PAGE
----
The sun has been providing energy to our planet Earth since the solar system formed, over four and a half billion years ago. It seems pretty obvious that all the light we get during the day comes from the sun, but there’s a lot more energy than that coming our way from the centre of the solar system and we are getting better at capturing it and using its power.

The sun is a pretty amazing energy source, and more energy hits the earth in an hour from the sun than all the people in the world use in a whole year! But don’t take our word for it, listen to Bill Nye (the science guy) explain it in this video.

Science has invented ways to harness that energy from the sun, and we can use that to do everything from heat up water to generating electricity, and even making new kinds of clean fuel for cars and even rockets!

How do we catch energy from the sun and make it work for us?

There are two kinds of energy we can use from the sun, heat energy and light energy, as explained here.

Thermal solar energy

The heat from the sun can be used directly to heat up things, like water. Many houses have installed solar water heaters so they use less power to heat water for using inside the house. Some swimming pools are also heated this way so they can be used for more of the year and not just in summer.

Solar collector arrays

In solar collector arrays, big rows of mirrors are used to reflect the light of the sun on to a very small area which heats up to a very high temperature. The heat is so great it can turn water into steam, and that steam can be used to drive turbines for generating electricity. This type of solar thermal energy can be used in places where the sun shines almost all the time, such as in deserts, and there are a number of these systems already in operation around the world.

The video below details a solar array power station in Southern Spain that stores a molten salt solution so electricity can be generated 24 hours a day.

Light energy

Scientists figured out over 100 years ago that light energy could be used to kick start an electrical current, and more recently that we could store that electricity in batteries or use it to power electrical appliances. This is what is going on in solar panels, also called photovoltaic cells (photo means light, and voltaic relates to electricity) as you can see on this page.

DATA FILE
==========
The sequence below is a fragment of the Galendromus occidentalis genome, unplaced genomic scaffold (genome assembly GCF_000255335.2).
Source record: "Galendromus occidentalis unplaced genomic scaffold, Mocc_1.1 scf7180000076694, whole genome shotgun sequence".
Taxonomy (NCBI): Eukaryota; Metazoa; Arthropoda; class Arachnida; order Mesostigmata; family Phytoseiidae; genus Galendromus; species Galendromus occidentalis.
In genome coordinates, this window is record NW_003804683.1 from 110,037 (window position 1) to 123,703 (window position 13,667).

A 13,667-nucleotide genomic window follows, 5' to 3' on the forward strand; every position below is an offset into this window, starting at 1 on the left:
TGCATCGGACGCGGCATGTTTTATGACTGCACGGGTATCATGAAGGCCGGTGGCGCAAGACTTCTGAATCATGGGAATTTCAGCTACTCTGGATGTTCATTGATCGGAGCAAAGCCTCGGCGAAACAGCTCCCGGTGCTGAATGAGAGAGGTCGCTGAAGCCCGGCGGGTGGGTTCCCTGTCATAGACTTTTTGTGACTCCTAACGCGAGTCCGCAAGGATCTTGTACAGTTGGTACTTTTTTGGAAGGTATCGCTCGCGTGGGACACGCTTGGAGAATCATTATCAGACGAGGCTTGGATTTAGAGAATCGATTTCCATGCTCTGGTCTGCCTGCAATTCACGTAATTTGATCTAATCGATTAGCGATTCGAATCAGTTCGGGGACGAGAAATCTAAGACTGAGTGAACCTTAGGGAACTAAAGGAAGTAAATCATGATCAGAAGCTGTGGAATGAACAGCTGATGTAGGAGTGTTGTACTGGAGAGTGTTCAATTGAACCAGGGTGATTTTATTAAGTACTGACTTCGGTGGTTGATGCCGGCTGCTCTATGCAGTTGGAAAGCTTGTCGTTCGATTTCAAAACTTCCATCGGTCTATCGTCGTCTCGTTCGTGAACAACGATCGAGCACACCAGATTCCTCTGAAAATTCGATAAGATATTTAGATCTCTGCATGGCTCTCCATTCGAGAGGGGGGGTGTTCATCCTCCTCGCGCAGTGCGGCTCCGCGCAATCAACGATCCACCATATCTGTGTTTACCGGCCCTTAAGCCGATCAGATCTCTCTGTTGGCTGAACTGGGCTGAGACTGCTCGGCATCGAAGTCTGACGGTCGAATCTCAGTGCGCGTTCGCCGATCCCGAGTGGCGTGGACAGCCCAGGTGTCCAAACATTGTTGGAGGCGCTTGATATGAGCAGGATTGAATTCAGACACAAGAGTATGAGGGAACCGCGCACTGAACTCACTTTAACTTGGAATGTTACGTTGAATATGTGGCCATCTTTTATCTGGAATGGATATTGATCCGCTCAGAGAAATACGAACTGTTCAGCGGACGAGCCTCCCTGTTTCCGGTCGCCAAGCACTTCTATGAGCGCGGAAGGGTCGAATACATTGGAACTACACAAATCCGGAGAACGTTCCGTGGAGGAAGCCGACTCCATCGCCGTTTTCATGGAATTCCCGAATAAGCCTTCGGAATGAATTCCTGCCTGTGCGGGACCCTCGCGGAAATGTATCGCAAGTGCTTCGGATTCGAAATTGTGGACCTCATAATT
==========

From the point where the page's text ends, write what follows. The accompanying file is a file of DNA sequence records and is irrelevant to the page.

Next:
Additionally, this video from GreenLiving Solar gives a good overview of the process.

Solar energy and your home

The efficiency of solar panels has been increasing since the 1950s, and battery technology is also improving. It’s now possible to run a household of energy efficient appliances purely from solar generated electricity, though it’s still a bit more expensive than buying electricity from other sources. The solar power can be used directly if the sun is out, or stored to use at night or when the sun doesn’t shine.

Related: Can renters have solar power?

There are plenty of solar powered gadgets around now, like garden lights, security lights and torches. Most of these gadgets have their own inbuilt solar panel and battery, and most will pick up enough sunlight on a sunny day to light up for a couple of hours, or maybe even more in the long days of summer. However, to power a whole home needs a lot more electricity, while a small torch might use only a few watts of electricity, a house uses thousands of watts, or kilowatts (kilo means a thousand). This means up to a dozen or more solar panels, as well as battery storage for those times the sun doesn’t shine. You can see some sample calculations for different sized houses on this page.

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A whole town might use a different type of system, such as the solar thermal arrays mentioned earlier, which could potentially provide electricity for a town of 10-20,000 homes. Alternatively every home could have its own solar panels.

However solar energy is harnessed, it’s a useful way to reduce reliance on the limited resources of coal, oil and gas left in the world. Any use of renewable power also lessens greenhouse gas emissions so will help the environment in the long term too.


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